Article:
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Manufacturers have designed VFDs for use with single- and three-phase induction motors. Three applications provide the greatest benefits: those that require or can benefit from variable-speed operation, those requiring precise speed control, and those requiring coordinated operation of multiple motors, such as on a bank of pumps operating in parallel.
In HVAC systems, one cost-effective applications of VFDs involves centrifugal chillers. These units typically operate at full-load capacity for less than 1 percent of annual operating hours. This capacity decreases during the remaining operating hours by partially closing inlet vanes to the compressor.
This mode of control effectively reduces chiller capacity, but it only slightly reduces energy requirements. In contrast, a VFD reduces energy requirements dramatically.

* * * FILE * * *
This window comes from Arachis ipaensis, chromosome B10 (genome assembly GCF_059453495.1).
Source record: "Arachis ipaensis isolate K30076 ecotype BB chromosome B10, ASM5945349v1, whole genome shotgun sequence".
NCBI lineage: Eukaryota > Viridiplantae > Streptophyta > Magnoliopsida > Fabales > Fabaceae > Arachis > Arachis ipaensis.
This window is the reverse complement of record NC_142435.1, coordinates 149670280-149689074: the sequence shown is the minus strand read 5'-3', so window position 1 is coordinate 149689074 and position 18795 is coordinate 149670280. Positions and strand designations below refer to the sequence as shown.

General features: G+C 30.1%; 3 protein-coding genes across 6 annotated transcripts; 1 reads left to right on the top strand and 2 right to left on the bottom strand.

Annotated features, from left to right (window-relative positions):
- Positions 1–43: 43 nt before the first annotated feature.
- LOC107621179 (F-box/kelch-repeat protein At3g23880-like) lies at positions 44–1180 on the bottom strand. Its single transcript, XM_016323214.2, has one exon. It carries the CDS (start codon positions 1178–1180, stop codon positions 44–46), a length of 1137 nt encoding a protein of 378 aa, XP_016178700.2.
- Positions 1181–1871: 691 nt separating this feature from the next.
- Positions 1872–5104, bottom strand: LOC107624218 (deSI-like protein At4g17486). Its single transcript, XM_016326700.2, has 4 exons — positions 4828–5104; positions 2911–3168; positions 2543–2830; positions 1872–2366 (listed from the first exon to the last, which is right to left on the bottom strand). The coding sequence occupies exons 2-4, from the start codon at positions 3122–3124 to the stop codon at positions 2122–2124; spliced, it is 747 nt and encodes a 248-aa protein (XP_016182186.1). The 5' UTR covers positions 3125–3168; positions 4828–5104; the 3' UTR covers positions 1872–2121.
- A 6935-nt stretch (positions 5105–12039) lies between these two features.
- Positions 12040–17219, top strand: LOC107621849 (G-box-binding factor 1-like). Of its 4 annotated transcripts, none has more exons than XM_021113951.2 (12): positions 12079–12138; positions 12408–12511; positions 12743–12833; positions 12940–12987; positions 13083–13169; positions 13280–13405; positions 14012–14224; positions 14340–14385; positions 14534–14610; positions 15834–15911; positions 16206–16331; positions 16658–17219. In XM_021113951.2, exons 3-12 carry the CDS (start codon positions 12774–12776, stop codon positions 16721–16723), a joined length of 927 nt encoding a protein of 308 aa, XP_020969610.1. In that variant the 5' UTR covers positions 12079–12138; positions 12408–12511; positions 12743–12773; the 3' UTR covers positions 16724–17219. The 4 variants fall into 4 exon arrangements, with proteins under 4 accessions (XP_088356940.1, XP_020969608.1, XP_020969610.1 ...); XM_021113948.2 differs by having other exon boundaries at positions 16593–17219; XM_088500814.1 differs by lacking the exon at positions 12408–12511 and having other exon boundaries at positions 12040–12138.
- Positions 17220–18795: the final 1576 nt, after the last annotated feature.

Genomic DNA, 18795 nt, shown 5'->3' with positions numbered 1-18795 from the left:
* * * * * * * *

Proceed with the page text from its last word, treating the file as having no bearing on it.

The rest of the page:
Fan systems also are common applications for VFDs. Typical variable-volume systems use dampers and inlet vanes to match a fan’s output to the building load. While these controls reduce fan energy use, a VFD more accurately matches fan airflow to the building load, while producing even greater energy savings.
Finally, pumps also benefit from VFDs. Most pumps are constant-flow systems, regardless of the load. System flows match the building loads through some form of mechanical throttling, such as bypass or control valves installed at individual devices. As a result, the pumping system’s energy requirements remain relatively constant, regardless of the load.
VFDs can match the system’s flow to the load requirements, reducing energy use and the stress on the pumps. Typical pumping systems that can benefit from the use of VFDs include hydronic heating and air conditioning, chiller-condenser water, central domestic hot water, and domestic water-pressure boosters.
Variable-Frequency Drives Match System Output, Load Requirements
New-Generation VFDs Offer Constant Power Factor
Fans, Centrifugal Chillers Common VFD Applications
Variable-Frequency Drives Reduce Maintenance, Extend Motor Life